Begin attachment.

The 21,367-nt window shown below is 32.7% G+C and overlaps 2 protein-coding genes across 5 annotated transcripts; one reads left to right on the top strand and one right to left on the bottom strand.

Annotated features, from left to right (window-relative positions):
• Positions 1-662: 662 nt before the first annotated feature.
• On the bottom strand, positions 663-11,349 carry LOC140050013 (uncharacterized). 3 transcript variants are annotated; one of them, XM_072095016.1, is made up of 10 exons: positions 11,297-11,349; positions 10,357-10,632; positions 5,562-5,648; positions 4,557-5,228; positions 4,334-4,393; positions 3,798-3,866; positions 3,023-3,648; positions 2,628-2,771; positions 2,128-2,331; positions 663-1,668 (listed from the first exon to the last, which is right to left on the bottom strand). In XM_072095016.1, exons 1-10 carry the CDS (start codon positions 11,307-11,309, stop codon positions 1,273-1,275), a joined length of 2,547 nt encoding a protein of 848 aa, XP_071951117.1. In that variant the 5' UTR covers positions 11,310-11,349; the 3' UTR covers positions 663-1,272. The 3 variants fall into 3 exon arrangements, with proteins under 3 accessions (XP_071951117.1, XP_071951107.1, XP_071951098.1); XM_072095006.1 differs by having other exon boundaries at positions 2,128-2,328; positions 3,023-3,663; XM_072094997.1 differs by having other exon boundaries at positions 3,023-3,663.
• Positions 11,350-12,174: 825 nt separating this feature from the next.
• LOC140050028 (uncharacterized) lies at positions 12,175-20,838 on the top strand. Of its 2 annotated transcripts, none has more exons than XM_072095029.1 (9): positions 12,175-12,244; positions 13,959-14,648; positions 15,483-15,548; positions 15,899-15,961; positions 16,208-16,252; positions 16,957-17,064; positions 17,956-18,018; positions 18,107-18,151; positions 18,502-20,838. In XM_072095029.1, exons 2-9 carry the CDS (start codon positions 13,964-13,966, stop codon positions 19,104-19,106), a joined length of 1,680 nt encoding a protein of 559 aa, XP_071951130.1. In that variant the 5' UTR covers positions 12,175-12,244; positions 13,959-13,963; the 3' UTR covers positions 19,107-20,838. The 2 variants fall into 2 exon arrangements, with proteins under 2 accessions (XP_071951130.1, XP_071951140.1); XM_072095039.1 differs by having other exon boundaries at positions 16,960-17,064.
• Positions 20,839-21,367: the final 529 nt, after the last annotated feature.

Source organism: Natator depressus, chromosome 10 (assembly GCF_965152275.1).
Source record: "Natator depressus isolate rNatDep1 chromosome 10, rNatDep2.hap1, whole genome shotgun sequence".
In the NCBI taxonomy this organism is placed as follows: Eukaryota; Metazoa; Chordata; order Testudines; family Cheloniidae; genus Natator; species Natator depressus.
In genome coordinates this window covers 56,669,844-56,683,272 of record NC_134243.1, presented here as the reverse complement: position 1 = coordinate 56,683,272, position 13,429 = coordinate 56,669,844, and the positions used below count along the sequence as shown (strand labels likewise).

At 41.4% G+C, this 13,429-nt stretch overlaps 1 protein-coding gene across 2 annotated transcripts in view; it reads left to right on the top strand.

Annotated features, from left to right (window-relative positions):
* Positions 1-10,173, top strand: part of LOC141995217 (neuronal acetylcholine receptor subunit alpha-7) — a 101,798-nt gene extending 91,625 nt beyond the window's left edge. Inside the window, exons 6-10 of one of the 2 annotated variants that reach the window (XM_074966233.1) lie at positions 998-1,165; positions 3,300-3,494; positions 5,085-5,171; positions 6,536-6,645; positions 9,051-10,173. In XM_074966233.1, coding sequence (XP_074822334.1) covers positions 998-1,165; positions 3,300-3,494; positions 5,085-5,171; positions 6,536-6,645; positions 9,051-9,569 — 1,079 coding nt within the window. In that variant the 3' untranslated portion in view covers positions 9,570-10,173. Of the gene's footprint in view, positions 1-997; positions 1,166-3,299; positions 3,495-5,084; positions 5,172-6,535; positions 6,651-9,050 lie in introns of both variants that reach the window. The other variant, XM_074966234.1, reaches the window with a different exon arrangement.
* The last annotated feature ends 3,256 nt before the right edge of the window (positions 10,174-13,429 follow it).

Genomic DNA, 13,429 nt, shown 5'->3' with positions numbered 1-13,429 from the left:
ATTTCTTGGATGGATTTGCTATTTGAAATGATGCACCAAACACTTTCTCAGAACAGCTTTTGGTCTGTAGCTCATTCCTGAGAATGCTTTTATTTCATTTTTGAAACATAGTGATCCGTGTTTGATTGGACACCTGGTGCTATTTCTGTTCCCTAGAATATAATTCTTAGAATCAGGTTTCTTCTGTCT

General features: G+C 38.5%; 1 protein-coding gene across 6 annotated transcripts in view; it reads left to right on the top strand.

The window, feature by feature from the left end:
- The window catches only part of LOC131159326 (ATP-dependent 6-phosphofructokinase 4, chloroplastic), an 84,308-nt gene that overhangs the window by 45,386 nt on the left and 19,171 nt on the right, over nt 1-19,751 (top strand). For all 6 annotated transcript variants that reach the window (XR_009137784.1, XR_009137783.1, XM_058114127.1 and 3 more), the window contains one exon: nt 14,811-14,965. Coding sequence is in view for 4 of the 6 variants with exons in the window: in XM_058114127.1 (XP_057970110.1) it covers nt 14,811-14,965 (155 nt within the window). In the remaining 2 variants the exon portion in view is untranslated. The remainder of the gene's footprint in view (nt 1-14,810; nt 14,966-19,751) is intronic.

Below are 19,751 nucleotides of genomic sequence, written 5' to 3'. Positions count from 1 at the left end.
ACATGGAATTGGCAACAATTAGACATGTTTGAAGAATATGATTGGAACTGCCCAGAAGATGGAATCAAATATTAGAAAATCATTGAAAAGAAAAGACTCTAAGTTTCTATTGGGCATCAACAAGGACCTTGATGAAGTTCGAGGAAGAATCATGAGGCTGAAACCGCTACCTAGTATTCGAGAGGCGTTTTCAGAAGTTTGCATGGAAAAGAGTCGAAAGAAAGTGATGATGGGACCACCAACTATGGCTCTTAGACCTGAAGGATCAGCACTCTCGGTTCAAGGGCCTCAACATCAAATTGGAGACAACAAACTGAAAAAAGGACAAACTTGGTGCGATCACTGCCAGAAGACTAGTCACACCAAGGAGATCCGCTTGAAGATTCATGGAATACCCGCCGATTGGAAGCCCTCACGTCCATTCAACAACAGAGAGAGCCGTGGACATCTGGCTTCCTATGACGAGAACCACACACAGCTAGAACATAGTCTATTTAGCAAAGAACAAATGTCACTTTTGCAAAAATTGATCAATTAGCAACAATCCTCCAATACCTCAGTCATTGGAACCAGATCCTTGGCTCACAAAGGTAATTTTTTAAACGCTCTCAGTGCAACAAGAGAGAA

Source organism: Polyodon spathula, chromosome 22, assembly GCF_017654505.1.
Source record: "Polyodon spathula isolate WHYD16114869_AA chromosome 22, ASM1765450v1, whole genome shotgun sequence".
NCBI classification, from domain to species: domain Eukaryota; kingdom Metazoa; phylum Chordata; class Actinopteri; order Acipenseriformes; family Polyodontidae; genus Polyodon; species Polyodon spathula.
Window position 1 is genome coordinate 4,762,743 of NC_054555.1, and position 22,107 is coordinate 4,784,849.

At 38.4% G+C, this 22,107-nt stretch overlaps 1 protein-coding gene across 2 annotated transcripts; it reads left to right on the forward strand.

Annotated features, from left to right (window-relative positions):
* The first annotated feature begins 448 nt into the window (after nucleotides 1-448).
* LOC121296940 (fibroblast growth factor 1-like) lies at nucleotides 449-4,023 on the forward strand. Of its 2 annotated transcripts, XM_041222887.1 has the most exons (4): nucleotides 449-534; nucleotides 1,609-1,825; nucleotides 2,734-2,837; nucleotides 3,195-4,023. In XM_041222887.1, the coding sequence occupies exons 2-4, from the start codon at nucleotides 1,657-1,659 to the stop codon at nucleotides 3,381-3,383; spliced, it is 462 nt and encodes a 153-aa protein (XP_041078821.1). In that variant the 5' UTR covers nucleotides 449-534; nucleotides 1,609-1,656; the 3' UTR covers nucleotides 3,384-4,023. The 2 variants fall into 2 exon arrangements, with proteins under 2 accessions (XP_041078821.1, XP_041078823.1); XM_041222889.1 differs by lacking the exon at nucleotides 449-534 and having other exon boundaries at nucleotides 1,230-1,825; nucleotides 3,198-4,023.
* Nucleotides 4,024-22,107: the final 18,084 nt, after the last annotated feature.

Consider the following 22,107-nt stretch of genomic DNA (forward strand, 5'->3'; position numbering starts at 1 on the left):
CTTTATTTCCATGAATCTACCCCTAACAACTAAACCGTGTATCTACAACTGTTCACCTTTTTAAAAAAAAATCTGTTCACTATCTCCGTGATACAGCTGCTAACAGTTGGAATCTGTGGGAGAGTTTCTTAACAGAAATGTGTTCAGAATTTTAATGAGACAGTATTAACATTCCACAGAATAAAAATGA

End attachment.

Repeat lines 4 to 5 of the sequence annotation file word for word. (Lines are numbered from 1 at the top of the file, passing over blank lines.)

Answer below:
• On the bottom strand, positions 663-11,349 carry LOC140050013 (uncharacterized). 3 transcript variants are annotated; one of them, XM_072095016.1, is made up of 10 exons: positions 11,297-11,349; positions 10,357-10,632; positions 5,562-5,648; positions 4,557-5,228; positions 4,334-4,393; positions 3,798-3,866; positions 3,023-3,648; positions 2,628-2,771; positions 2,128-2,331; positions 663-1,668 (listed from the first exon to the last, which is right to left on the bottom strand). In XM_072095016.1, exons 1-10 carry the CDS (start codon positions 11,307-11,309, stop codon positions 1,273-1,275), a joined length of 2,547 nt encoding a protein of 848 aa, XP_071951117.1. In that variant the 5' UTR covers positions 11,310-11,349; the 3' UTR covers positions 663-1,272. The 3 variants fall into 3 exon arrangements, with proteins under 3 accessions (XP_071951117.1, XP_071951107.1, XP_071951098.1); XM_072095006.1 differs by having other exon boundaries at positions 2,128-2,328; positions 3,023-3,663; XM_072094997.1 differs by having other exon boundaries at positions 3,023-3,663.
• Positions 11,350-12,174: 825 nt separating this feature from the next.